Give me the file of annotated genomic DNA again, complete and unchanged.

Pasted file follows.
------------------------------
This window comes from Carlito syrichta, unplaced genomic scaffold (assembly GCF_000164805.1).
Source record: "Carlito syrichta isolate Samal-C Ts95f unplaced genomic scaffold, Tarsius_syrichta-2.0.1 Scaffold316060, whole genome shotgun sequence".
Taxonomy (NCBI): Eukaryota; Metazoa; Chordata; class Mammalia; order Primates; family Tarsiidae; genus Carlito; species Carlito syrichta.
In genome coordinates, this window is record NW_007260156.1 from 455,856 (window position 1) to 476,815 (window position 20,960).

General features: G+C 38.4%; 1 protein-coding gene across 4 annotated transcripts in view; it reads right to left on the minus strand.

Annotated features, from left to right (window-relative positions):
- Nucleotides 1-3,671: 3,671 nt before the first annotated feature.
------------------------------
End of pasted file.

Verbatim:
This window comes from Carlito syrichta, unplaced genomic scaffold (assembly GCF_000164805.1).
Source record: "Carlito syrichta isolate Samal-C Ts95f unplaced genomic scaffold, Tarsius_syrichta-2.0.1 Scaffold316060, whole genome shotgun sequence".
Taxonomy (NCBI): Eukaryota; Metazoa; Chordata; class Mammalia; order Primates; family Tarsiidae; genus Carlito; species Carlito syrichta.
In genome coordinates, this window is record NW_007260156.1 from 455,856 (window position 1) to 476,815 (window position 20,960).

General features: G+C 38.4%; 1 protein-coding gene across 4 annotated transcripts in view; it reads right to left on the minus strand.

Annotated features, from left to right (window-relative positions):
- Nucleotides 1-3,671: 3,671 nt before the first annotated feature.